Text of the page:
From Sheryl Sandberg and Hillary Clinton in the US to Nicola Sturgeon in the UK, it is finally becoming less remarkable to see women in the top jobs in business and politics. For probably the first time ever, the top five Google search terms linked to “US presidential candidates” for the next election includes the phrase “Female US presidential candidates 2016”.
In the commercial world, the recognition that women make the majority of household spending decisions has largely spelled the end, in the UK and US at least, of the girl in a bikini advertising beer or airlines. Female customers want to see themselves represented in a non-patronising or sexist way.
As a business, charity or political organisation, you can use your own website and social media channels to harness the high level of interest in women’s issues, from the new generation of female leaders to day-to-day issues affecting family budgets, which still fall predominantly to women to manage.
The advantages for you are that women are increasingly becoming decision makers at the highest levels and they have embraced more than men sharing images and content via sites such as Instagram and Pinterest. If your content is good enough to share, you gain access to a wider audience and word-of-mouth recommendations.
Producing content to engage a female audience is particularly relevant for industries where women are under-represented, such as engineering, construction, oil and gas and the highest-paid areas of financial services, but is applicable to all sectors.
There are lots of good examples out there to give your business ideas:
In the last year, many of the most successful viral marketing campaigns for both commercial and not-for-profit causes have been created by and for women. Take the #bringbackourgirls hashtag, set up to raise awareness of the kidnap of more than 300 schoolgirls in Nigeria, which succeeded in attracting the support of Michelle Obama. Or the #LikeAGirl campaign for P&G’s Always sanitary towel brand, which gathered more than 48 million views on YouTube.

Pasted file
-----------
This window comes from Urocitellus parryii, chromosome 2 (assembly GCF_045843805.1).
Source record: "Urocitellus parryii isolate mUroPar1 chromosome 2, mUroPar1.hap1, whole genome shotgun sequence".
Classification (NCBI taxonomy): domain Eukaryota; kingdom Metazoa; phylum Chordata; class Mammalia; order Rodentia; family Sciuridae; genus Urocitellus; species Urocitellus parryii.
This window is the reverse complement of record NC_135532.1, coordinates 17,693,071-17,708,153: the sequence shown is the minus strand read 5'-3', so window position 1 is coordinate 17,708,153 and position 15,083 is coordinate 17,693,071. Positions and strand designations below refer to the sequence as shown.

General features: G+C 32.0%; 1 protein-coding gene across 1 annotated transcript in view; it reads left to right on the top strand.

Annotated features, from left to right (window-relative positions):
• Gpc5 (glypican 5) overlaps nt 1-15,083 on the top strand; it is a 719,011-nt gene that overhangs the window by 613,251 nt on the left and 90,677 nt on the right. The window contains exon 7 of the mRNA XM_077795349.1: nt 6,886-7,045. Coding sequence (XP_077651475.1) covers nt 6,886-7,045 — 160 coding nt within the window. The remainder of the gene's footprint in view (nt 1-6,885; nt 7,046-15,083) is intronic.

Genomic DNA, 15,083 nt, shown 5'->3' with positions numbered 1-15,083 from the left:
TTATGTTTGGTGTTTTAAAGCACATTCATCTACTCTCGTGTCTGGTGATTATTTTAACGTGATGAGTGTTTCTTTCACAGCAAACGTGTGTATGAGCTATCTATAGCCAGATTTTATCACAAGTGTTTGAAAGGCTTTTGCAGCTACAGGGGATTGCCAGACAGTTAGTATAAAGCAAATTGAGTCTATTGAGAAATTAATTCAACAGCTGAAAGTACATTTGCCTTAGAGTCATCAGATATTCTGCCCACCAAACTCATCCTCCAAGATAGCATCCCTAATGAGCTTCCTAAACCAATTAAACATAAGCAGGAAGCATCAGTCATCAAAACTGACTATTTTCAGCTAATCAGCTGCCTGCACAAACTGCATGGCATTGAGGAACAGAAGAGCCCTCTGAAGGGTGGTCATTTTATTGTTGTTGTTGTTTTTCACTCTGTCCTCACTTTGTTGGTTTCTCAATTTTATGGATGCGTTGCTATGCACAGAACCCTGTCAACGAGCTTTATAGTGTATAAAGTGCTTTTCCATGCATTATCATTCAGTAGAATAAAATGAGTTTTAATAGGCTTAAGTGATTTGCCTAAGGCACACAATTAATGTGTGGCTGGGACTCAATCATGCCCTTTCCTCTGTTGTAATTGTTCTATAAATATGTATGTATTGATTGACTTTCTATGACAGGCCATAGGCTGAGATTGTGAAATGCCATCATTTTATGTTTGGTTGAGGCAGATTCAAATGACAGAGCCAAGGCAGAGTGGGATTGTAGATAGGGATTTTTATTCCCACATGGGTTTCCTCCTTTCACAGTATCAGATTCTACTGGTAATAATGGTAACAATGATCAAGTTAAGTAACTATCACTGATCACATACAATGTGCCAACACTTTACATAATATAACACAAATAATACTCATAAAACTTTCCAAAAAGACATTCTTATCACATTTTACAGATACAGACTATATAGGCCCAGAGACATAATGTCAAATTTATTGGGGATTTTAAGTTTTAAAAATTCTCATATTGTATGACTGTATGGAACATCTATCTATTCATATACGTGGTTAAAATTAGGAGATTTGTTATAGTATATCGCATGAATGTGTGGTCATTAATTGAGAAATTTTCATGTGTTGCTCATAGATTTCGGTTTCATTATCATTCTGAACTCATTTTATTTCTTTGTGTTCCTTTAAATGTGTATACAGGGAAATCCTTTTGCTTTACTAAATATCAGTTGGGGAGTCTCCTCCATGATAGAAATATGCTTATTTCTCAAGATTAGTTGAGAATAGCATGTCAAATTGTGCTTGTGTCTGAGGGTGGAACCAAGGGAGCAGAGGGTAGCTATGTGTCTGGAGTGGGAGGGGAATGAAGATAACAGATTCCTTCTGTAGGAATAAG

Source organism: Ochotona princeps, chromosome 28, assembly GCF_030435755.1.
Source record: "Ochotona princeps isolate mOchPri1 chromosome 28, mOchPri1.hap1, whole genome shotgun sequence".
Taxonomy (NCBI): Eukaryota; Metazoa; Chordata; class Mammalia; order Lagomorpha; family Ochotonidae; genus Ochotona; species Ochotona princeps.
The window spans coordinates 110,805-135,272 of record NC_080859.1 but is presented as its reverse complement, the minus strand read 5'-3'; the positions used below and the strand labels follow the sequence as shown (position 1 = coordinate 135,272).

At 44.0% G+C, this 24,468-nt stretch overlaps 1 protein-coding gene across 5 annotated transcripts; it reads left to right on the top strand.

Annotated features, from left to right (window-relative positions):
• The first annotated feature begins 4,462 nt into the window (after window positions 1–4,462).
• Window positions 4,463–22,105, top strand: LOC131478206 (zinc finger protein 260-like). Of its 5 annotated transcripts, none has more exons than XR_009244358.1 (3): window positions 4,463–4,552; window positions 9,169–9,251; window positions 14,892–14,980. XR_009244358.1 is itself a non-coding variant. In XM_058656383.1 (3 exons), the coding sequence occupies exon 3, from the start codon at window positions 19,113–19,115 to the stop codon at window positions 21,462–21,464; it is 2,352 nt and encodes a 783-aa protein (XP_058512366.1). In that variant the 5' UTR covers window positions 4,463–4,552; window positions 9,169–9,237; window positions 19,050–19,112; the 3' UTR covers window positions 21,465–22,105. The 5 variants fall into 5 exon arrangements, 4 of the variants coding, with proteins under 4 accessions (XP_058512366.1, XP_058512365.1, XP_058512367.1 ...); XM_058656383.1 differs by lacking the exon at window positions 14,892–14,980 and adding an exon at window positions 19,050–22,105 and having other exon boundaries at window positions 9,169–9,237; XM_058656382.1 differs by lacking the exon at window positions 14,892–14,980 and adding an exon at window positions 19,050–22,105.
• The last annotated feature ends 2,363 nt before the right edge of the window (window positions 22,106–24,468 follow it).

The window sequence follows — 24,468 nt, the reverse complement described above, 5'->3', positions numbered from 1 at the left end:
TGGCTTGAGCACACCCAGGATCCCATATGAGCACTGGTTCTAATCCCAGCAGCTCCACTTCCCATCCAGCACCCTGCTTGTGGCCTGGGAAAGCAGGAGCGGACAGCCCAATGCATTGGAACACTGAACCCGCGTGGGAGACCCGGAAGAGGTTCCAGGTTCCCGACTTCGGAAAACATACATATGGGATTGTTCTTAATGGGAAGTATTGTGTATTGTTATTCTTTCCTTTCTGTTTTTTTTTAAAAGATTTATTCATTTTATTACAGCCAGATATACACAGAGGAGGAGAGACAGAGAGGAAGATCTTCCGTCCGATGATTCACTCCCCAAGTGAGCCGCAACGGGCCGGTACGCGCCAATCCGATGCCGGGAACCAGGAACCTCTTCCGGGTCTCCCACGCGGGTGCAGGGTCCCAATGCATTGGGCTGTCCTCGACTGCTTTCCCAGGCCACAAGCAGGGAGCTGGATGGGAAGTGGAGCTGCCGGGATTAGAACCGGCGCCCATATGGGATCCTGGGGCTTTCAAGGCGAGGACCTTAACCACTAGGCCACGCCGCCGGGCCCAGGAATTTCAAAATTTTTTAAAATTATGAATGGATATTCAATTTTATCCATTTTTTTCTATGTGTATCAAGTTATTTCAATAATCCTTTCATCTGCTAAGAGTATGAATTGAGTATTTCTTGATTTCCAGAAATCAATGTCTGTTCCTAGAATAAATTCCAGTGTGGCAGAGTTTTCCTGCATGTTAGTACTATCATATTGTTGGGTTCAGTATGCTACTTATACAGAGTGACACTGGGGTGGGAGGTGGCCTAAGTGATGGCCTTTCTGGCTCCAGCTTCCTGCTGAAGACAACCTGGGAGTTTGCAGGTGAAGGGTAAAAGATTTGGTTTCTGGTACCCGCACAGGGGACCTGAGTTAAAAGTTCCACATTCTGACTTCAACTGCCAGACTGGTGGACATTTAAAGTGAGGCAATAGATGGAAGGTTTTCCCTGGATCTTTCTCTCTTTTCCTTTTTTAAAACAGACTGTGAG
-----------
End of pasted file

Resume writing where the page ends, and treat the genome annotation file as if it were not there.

In order to hire and retain the best female staff, for example, the front page of your own website is the ideal place to show how women are valued and enabled to progress in your organisation. In September, BP led its entire website with a debate between its chief scientist, Angela Strank, and a recent chemistry graduate working for the company, Rachel Fort, on the challenge of keeping young people interested in science, maths and technology subjects at school.
A straightforward ad which relied on its social media appeal (ie the likelihood of the target audience sharing it with friends and followers) among women was last year’s Fiat 500 advert, “The Motherhood”, a spoof gangster rap from a mother covered in yoghurt and baby sick. As well as making put-upon parents laugh, the ad won eyeballs because it was different to the usual aspirational car commercial featuring glossy people and landscapes. Made for a UK audience and ultimately liked and loathed in equal measure, it has attracted 4.5 million views on YouTube.
With both of these examples, the content was not hidden away on the “diversity” pages of the BP or Fiat websites but aired to the world at large. For industries which struggle to recruit and retain female staff (oil and gas) or put off many female viewers (cars), publishing content that tries to redress this can give you a way to find and speak to an audience which would not naturally seek you out.
No doubt it’s a tricky balance to strike – content which strikes a chord with the concerns and aspirations of women but does not talk down to 50 per cent of the population while alienating the other half. The pleasure and pain of social media is that your audience will tell you pretty quickly whether you have succeeded or failed, and that is multiplied a million-fold when you take on a subject like the lack of women in senior roles, working mothers or body image.
Your own website and social media channels give you a platform to involve your brand or organisation in these debates on your own terms.